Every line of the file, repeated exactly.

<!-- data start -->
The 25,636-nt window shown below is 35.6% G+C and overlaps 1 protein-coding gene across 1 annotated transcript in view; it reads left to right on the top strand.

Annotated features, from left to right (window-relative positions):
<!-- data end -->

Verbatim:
The 25,636-nt window shown below is 35.6% G+C and overlaps 1 protein-coding gene across 1 annotated transcript in view; it reads left to right on the top strand.

Annotated features, from left to right (window-relative positions):